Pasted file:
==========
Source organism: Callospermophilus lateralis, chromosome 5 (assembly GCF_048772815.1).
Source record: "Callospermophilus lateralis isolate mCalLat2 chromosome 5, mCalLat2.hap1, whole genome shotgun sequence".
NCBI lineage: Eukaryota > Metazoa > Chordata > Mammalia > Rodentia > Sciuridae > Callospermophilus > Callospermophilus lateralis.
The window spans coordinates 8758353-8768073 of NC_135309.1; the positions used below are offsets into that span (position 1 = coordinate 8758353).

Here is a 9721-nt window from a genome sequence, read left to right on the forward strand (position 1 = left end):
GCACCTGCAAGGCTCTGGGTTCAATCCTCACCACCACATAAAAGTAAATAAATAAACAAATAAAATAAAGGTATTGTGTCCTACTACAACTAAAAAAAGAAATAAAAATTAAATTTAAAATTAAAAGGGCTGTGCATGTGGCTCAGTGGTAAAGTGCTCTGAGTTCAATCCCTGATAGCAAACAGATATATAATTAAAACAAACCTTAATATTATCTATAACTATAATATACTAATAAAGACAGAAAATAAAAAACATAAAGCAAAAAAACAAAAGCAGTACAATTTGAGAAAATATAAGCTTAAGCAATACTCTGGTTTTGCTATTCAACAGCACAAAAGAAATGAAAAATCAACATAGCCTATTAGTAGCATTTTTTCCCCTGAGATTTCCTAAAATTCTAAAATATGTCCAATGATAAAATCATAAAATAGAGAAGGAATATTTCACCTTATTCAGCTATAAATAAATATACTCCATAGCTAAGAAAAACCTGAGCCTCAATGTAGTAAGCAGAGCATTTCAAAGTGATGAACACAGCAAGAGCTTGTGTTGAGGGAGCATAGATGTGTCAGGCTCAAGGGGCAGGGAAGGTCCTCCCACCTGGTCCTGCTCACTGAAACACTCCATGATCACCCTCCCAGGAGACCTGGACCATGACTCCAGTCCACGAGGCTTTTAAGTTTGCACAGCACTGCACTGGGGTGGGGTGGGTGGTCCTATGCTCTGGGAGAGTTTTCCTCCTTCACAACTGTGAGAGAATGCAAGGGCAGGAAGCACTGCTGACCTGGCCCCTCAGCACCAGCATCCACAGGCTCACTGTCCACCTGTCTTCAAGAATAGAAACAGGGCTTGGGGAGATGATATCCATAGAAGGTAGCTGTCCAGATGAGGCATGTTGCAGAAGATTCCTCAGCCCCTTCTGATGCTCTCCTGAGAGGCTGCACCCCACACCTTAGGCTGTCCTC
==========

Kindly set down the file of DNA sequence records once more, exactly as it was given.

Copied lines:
Source organism: Callospermophilus lateralis, chromosome 5 (assembly GCF_048772815.1).
Source record: "Callospermophilus lateralis isolate mCalLat2 chromosome 5, mCalLat2.hap1, whole genome shotgun sequence".
NCBI lineage: Eukaryota > Metazoa > Chordata > Mammalia > Rodentia > Sciuridae > Callospermophilus > Callospermophilus lateralis.
The window spans coordinates 8758353-8768073 of NC_135309.1; the positions used below are offsets into that span (position 1 = coordinate 8758353).

Here is a 9721-nt window from a genome sequence, read left to right on the forward strand (position 1 = left end):
GCACCTGCAAGGCTCTGGGTTCAATCCTCACCACCACATAAAAGTAAATAAATAAACAAATAAAATAAAGGTATTGTGTCCTACTACAACTAAAAAAAGAAATAAAAATTAAATTTAAAATTAAAAGGGCTGTGCATGTGGCTCAGTGGTAAAGTGCTCTGAGTTCAATCCCTGATAGCAAACAGATATATAATTAAAACAAACCTTAATATTATCTATAACTATAATATACTAATAAAGACAGAAAATAAAAAACATAAAGCAAAAAAACAAAAGCAGTACAATTTGAGAAAATATAAGCTTAAGCAATACTCTGGTTTTGCTATTCAACAGCACAAAAGAAATGAAAAATCAACATAGCCTATTAGTAGCATTTTTTCCCCTGAGATTTCCTAAAATTCTAAAATATGTCCAATGATAAAATCATAAAATAGAGAAGGAATATTTCACCTTATTCAGCTATAAATAAATATACTCCATAGCTAAGAAAAACCTGAGCCTCAATGTAGTAAGCAGAGCATTTCAAAGTGATGAACACAGCAAGAGCTTGTGTTGAGGGAGCATAGATGTGTCAGGCTCAAGGGGCAGGGAAGGTCCTCCCACCTGGTCCTGCTCACTGAAACACTCCATGATCACCCTCCCAGGAGACCTGGACCATGACTCCAGTCCACGAGGCTTTTAAGTTTGCACAGCACTGCACTGGGGTGGGGTGGGTGGTCCTATGCTCTGGGAGAGTTTTCCTCCTTCACAACTGTGAGAGAATGCAAGGGCAGGAAGCACTGCTGACCTGGCCCCTCAGCACCAGCATCCACAGGCTCACTGTCCACCTGTCTTCAAGAATAGAAACAGGGCTTGGGGAGATGATATCCATAGAAGGTAGCTGTCCAGATGAGGCATGTTGCAGAAGATTCCTCAGCCCCTTCTGATGCTCTCCTGAGAGGCTGCACCCCACACCTTAGGCTGTCCTC